But appeals to a government, which poured money into a company it knew was bankrupt, but was prepared to watch Britain’s steel workers thrown on the scrapheap in 2016, are futile unless backed up by a serious threat to resist the job cuts, pension write-downs and asset-stripping that are already being drawn up by liquidator, PwC.

Whilst employees working on public sector contracts could be brought in-house, or more likely shunted over to rival companies, the real threat is to the 30,000 “small businesses” many of which in reality will be self-employed workers, who are owed up to £1 billion in late payments.

John McDonnell is right to emphasise a Labour government’s commitment to bringing services “in-house”. But it is a sign of the low horizons of the trade union and “left” Labour leaders, that none of them have demanded the government act now to take the entire company into public ownership. Yet that is the only action that can guarantee security for the tens of thousands of workers affected and start the process of creating a rationally planned construction industry, linked to a state investment bank, run under workers’ management and democratic control.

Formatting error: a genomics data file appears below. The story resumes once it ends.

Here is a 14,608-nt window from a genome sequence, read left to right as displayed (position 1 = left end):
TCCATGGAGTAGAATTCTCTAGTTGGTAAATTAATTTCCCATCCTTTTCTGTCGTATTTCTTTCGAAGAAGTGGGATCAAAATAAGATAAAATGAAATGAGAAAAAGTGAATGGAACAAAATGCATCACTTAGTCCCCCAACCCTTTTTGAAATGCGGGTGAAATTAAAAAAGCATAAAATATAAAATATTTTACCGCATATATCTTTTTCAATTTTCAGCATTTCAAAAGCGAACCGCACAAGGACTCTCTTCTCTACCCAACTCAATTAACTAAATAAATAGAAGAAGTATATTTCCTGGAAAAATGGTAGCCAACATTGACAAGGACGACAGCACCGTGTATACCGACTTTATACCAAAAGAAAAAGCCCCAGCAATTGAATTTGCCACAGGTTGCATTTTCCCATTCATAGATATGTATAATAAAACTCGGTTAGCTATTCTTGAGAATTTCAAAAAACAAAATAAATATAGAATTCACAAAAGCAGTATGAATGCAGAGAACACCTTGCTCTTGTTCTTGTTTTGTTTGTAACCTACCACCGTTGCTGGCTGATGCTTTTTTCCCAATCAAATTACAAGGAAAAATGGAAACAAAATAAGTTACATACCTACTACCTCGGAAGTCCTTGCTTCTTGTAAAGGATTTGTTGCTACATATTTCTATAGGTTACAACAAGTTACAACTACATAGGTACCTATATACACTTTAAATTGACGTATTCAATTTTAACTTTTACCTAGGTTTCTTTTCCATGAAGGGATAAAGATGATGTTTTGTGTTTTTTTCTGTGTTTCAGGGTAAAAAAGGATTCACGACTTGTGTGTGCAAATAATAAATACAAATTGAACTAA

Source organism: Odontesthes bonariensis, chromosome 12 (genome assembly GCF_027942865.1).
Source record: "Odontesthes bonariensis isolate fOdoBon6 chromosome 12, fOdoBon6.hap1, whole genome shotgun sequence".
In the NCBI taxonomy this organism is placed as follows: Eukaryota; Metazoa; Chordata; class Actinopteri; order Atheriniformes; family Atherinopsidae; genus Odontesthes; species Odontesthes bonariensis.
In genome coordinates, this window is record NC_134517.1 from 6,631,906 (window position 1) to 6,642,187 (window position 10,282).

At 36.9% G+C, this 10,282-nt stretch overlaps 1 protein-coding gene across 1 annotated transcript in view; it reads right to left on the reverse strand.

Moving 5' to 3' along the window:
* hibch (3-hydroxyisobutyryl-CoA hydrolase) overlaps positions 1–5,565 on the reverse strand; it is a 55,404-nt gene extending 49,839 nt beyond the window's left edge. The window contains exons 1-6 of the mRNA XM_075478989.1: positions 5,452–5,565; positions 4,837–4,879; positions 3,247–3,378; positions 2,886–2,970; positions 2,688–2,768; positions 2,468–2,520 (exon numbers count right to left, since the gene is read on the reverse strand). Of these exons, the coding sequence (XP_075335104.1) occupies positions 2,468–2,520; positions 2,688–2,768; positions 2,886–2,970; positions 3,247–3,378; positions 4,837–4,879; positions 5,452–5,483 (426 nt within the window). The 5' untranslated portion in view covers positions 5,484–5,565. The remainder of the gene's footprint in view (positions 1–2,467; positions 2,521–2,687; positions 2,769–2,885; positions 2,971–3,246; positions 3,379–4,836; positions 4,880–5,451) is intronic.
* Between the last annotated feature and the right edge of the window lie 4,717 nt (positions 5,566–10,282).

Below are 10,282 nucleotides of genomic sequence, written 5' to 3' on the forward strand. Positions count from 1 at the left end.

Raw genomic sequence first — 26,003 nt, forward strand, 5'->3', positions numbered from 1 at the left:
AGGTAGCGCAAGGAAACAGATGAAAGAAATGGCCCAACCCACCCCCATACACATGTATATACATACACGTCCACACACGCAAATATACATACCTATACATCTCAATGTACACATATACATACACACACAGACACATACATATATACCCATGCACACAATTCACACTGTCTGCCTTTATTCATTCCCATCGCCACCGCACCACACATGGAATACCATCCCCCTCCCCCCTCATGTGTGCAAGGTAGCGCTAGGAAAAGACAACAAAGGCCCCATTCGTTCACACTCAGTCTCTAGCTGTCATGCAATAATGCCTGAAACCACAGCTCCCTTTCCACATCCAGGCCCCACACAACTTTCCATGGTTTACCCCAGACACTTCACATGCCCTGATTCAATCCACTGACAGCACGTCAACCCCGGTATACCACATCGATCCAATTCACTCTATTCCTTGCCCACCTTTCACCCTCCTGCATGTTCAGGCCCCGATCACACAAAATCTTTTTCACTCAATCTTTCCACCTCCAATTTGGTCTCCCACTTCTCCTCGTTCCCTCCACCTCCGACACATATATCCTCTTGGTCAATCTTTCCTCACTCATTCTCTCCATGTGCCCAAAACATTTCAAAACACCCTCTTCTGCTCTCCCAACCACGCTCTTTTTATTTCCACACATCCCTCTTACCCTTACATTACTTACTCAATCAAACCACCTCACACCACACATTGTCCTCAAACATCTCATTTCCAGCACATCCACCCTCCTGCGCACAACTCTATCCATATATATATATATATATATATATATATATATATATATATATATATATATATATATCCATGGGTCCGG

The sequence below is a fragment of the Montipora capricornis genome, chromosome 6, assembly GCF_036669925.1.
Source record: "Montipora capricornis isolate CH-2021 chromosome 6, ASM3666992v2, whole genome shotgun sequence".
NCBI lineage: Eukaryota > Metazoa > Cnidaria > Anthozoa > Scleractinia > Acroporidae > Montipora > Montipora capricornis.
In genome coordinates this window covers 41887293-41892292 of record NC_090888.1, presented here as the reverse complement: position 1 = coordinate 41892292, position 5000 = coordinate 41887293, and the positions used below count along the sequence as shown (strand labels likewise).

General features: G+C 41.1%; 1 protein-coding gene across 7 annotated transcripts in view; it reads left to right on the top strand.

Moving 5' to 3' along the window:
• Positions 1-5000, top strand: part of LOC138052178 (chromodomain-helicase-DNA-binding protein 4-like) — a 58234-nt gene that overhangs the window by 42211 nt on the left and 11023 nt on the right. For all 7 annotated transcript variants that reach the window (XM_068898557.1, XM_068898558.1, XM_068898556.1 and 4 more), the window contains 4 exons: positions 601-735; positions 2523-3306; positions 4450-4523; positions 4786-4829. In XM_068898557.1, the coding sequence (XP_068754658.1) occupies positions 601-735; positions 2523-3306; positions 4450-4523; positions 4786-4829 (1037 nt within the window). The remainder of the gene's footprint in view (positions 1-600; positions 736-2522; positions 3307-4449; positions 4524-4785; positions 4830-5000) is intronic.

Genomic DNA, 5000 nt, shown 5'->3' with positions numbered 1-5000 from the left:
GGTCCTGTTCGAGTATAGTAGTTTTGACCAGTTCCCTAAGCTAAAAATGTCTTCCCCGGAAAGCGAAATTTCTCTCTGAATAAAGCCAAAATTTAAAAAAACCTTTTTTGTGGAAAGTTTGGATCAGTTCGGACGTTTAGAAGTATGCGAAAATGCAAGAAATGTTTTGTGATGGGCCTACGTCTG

A socialist alternative

The betting against Carillion’s share price by speculators, including BlackRock, the firm advised by former Chancellor George Osborne, the jump in the share price of its rival, Serco, show that this is not simply a problem with PFI, which requires a more “rational” intervention by the state; it’s a perfect demonstration of the chaos and venality of the capitalist system from top to bottom.

In order to create an economy for the many, not the few, a Labour government has to suppress the system of private ownership that allows the few to monopolise the wealth produced by the many.

We share the desire for more efficient public infrastructure projects and an end to private rip offs. But the best way to achieve that is to ensure projects are run by the government so that profit is reinvested. Their operations should be overseen by the workers themselves, who are best placed and have an incentive to confront waste and inefficiency. By taking over the big auditors like KPMG, PwC, EY, and Deloitte, we could gain an unparalleled access to the data and experience that can be put to use investing in society rather than milking it and then hiding profits.